I admire and honour your commitment to social wisdom and your empathy for all. Your heart was the size of the Universe and your life was the Love in your heart. If good things can happen, then they will happen. You made a sacrifice to bring the Good in God. Rest in Peace dear friend Tooker Gomberg.
"Some parts of the past must be preserved, and some of the future prevented at all costs."
sasha. - the Pope Squatter
PostPosted: Tue Mar 09, 2004 4:07 pm Post subject: Waterloo feels the loss Reply with quote
The following is a letter I wrote and sent out to help come to terms with the news. At least Tooker isn't in pain anymore.
March 9, 2004
Last Friday morning I received an email notifying me that Tooker Gomberg took his own life. For those of you who didn’t know him, Tooker was one of Canada’s top environmental activists. Several years ago the Wilfrid Laurier Univerity Environment Club brought him to Laurier to participate in a day of environmental activism. He participated in a parking space take-over, lectured to a politics class, spoke in the concourse and participated in a critical mass bike ride.
I think it is important for us to ask why and how such an involved and important member of our society could become so overwhelmed with grief and pain that he would take his own life? I read on the internet that “suicide is not chosen; it happens when pain exceeds resources for coping with pain”. When a person commits suicide their pain may end, but the pain experienced by those around them just begins.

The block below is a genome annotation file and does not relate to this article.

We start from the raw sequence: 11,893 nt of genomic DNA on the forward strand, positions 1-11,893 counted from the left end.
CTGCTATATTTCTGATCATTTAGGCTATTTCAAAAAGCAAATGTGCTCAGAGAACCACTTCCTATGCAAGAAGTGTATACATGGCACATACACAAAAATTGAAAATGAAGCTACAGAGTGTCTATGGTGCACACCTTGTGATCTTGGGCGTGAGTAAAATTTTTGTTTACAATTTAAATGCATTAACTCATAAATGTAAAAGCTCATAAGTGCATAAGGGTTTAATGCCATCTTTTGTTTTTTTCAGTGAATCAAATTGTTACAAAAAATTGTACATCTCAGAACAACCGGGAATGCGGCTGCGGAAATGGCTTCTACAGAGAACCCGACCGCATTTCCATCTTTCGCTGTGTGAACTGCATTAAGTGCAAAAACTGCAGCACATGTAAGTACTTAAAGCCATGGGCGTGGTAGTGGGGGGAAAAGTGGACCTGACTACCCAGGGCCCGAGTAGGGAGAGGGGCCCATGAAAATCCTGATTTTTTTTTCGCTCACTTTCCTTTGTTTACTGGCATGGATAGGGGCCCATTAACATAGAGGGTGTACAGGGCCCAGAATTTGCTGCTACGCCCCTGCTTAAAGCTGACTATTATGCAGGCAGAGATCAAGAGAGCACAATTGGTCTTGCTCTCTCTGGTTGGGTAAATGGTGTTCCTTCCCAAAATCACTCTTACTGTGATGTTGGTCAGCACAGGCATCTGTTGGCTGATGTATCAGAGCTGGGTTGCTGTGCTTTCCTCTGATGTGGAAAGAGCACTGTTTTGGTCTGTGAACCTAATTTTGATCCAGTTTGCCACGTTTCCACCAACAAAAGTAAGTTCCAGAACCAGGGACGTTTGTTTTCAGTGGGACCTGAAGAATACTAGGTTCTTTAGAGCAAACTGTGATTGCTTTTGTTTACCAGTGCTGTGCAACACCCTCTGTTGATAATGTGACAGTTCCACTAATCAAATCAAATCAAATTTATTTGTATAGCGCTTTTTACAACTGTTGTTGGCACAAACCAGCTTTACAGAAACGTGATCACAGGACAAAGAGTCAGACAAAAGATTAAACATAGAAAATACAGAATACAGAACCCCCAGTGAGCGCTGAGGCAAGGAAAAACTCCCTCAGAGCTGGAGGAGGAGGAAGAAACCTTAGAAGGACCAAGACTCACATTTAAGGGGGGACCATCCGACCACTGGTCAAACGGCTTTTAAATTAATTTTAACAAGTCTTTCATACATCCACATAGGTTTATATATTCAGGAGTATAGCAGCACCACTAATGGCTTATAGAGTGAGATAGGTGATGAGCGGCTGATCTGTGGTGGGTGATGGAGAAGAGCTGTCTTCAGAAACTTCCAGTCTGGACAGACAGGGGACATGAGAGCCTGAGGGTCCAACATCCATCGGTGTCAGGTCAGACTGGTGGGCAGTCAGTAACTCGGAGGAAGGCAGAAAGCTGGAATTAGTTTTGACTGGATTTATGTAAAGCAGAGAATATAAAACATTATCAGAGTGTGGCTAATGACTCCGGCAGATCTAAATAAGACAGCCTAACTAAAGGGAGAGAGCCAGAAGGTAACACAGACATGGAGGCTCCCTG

Suicide is a very sensitive topic. But apparently it is a common phenomena. I’d encourage anyone who is depressed or feeling overwhelmed with pain to talk with someone and get help. Life is to precious not to.
My deepest condolences go out to everyone whose been affected by suicide.
PostPosted: Mon Mar 22, 2004 5:40 pm Post subject: Toronto memorial was theraputic Reply with quote
Yesterday I attended the wonderful memorial for Tooker. It was really positive and theraputic. Tooker's passing had a profound impact on so many of us. I really appreciated the comments dealing with depression.
The singers and speakers did a fantastic job as well.
World Peace in '04,
Joined: 19 Mar 2004
PostPosted: Mon Mar 22, 2004 3:56 pm Post subject: Kevin Jardine: memories of Tooker in Edmonton, Toronto, Holl Reply with quote
[posted on behalf of Kevin Jardine - ed]
Memories of Tooker in Edmonton, Toronto, the Netherlands
I first met Tooker in 1992 when he was running for Edmonton City Council. As a Greenpeace climate campaigner, I was looking for campaign targets and discovered a proposal to build a coal-fired power station near Edmonton. I had meetings in Winnipeg and Sault Ste Marie to go to as well so I took a bus and stopped off along the way.
Working with the local Greenpeace canvass office, we set up a mock power plant complete with a conveyor belt and dry ice smoke outside a city council meeting. Tooker and the Eco City Society came out to support us. After the event ran on the radio and the 6 o'clock news, Tooker and I were celebrating at the Eco City office when he got an aggrieved phone call from the head of Edmonton Power. "How could you work with a Greenpeace person who just flew in from Toronto?", the power chief complained. "He didn't fly in", Tooker said - "He took the bus!".
There is no bus across the Atlantic and after careful thought I've decided not to burn the carbon and instead participate in a No War demonstration in Brussels this weekend. I think Tooker would approve.
Tooker won the election and soon set up an international network of advisers and idea generators. I was fortunate and honoured to be one of them and attended the occasional strategy meeting in Edmonton. Tooker soon found that a huge part of the job was plowing through the enormous documents generated by city officials. "They're trying to swamp us", he told me with a grin, "but I think we're staying above water".